A modulator of the type indicated above is usually so designed that the transistors work in class B-operation. Thus during the positive half-period of the carrier voltage the transistors become conductive. The collector current obtained then consists of a train of pulses of the same height. When the signal voltage is connected to the modulator the pulse height will thus vary in step with the frequency of the signal voltage. A modulator connection of the indicated type now demands a rather high carrier power in order that the transistors should be conducting. This power is dependent on the size of the resistance that interconnect the emitter electrodes of the transistors. Then however the risk will arise that the carrier voltage becomes too high. The base emitter diode in the transistors must have a larger permitted blocking voltage than the applied negative half-wave of the carrier voltage. Furthermore the base current is directly dependent on the amplitude of the carrier voltage and therefore also the output voltage will be affected by the variations of the carrier voltage. Furthermore there is needed, in order to adapt the carrier signal input to the impedance of the source of the carrier voltage, for example ohms, a transformer or an impedance transforming link. Already at a frequency of 5 or 6 mHz. problems will arise in designing such impedance matching links in practice.

An object of this invention is to avoid the disadvantages mentioned above; variations in the amplitude of the carrier voltage, high necessary carrier power and difiiculties in matching to the carrier source. An arrangement according to the invention is thus mainly characterized by the direct voltage supply of the modulator being provided with a voltage divider which is connected to the base electrodes of the transistors, the voltage divider being so arranged that the transistors are given such a base bias that they work in class AB-operation.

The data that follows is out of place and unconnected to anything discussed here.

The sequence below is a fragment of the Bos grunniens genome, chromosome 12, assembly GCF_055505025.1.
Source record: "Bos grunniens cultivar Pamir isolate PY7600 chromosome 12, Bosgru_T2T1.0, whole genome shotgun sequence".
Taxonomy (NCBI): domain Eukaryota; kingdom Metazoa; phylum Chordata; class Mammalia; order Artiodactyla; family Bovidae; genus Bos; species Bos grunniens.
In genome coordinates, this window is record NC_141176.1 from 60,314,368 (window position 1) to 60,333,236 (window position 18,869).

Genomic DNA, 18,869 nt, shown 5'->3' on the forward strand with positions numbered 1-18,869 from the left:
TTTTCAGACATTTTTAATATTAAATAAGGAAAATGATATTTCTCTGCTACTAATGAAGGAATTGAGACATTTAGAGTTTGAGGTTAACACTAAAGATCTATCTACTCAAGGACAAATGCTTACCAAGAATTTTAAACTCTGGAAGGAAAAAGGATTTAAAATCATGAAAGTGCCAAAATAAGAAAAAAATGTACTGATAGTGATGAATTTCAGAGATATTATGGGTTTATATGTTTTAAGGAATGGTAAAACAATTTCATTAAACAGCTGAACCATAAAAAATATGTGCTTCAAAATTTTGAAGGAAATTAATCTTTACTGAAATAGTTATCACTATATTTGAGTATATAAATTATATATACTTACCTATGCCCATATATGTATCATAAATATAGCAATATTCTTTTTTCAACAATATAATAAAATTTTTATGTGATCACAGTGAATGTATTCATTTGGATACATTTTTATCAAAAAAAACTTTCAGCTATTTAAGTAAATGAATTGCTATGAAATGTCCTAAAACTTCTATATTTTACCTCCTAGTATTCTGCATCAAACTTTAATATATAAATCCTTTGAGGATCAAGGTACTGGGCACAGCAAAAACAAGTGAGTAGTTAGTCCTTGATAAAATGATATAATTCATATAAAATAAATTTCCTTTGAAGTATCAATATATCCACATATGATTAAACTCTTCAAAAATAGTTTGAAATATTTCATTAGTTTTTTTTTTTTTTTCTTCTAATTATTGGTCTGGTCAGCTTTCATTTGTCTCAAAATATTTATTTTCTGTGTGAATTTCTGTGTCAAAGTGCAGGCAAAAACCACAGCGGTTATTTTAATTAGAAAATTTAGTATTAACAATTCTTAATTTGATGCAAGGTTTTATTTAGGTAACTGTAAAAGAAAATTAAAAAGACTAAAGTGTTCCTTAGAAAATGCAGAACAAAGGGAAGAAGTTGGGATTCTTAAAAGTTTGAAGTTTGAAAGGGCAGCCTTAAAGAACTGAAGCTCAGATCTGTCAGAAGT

The invention will be described more in detail in connection with the accompanying drawings, where FIG. 1 shows an arrangement in principle according to the invention, FIG. 3 shows the base current as a function of the base-emitter-voltage and FIG. 3 shows a practical embodiment in accordance with the invention.

FIG. 1 shows a modulator circuit comprising the transistors T1 and T2 which are connected to an input transformer Tr1 and to an output transformer Tr2. To the input transformer Tr1 the signal voltage is supplied through the terminals 1, 1 and from the output transformer Tr2 the modulated signal will be derived through the terminals 2, 2. Parallelly to the second winding of the transformer Tr1 a resistance R3 is connected and parallelly to the primary winding of the transformer Tr2 a resistance R4 is connected. The emitter electrodes of the transistors T1 and T2 are connected by means of two series connected resistances R1 and R2. Between the conmeeting point A of these resistances and a centre tap on the secondary winding of the input transformer the carrier signal is supplied to the modulator through the terminals 3, 3. Between the same connecting point A and a centre tap on the primary winding of the output transformer direct voltage will be supplied to the transistors from a direct current source U. Through this voltage source is arranged a voltage divider consisting of the resistances R7 and R8. The connecting point of these resistances is conducted to the centre tap on the secondary winding of the input transformer.

Because of the connection between the voltage divider and the centre tap of the input transformer the bases of the transistors are given a certain bias voltage. This bias is here chosen so that the transistors are to work in class AB-operation. The base is thus biassed with a certain direct voltage UBO. The direct voltage is then set so that a certain quiescent current IBO passes through the transistors. This is shown in FIG. 2 where the base current is drawn as a function of the base emitter voltage. In the figure are also indicated the voltage UE across the resistances R1 and R2, respectively, the voltage UBE between the base and emitter terminals, maximum positive carrier voltage +Ubf and maximum negative carrier voltage Ubf, the voltage differences AUE across R1 and R2 respectively at varying carrier voltage and also the pulsating base current i. From FIG. 2 the following three cases may be distinguished:

(a) if/AUE/ /UBE a regulating effect will be obtained in the modulator and the output level of the modulator is held at a constant value. The regulation is then carried out as follows. For a sufficiently large carrier voltage a pulsating emitter current iE will flow through resistances R1 and R2 respectively due to the rectifying function of the baseemiter diode. This current iE, together with an emitter current IE=hFE -IBO, delivers through resistances R1 and R2, respectively, the voltage UE. lzFE then is the DC forward current transfer ratio. If, assuming that the carrier voltage increases, the pulsating emitter current will increase and give a contribution AUE to the voltage UE through resistances R1 and R2 respectively. This implies that the voltage UBE decreases because UBE+ UBO=constant. The quiescent current IBO will decrease and the total emitter current IE+iE and, thus, also the collector current, through the load resistance become constant.